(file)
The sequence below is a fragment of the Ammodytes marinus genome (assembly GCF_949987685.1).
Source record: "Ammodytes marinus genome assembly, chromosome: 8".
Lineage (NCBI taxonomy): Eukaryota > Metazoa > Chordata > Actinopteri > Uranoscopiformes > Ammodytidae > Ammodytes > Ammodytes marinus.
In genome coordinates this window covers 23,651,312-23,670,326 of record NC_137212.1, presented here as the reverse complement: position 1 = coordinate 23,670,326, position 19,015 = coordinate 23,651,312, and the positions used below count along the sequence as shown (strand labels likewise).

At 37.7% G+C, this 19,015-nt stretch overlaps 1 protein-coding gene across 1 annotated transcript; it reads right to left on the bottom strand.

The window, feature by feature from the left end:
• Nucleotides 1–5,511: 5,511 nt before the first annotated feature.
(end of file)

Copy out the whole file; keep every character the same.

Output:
The sequence below is a fragment of the Ammodytes marinus genome (assembly GCF_949987685.1).
Source record: "Ammodytes marinus genome assembly, chromosome: 8".
Lineage (NCBI taxonomy): Eukaryota > Metazoa > Chordata > Actinopteri > Uranoscopiformes > Ammodytidae > Ammodytes > Ammodytes marinus.
In genome coordinates this window covers 23,651,312-23,670,326 of record NC_137212.1, presented here as the reverse complement: position 1 = coordinate 23,670,326, position 19,015 = coordinate 23,651,312, and the positions used below count along the sequence as shown (strand labels likewise).

At 37.7% G+C, this 19,015-nt stretch overlaps 1 protein-coding gene across 1 annotated transcript; it reads right to left on the bottom strand.

The window, feature by feature from the left end:
• Nucleotides 1–5,511: 5,511 nt before the first annotated feature.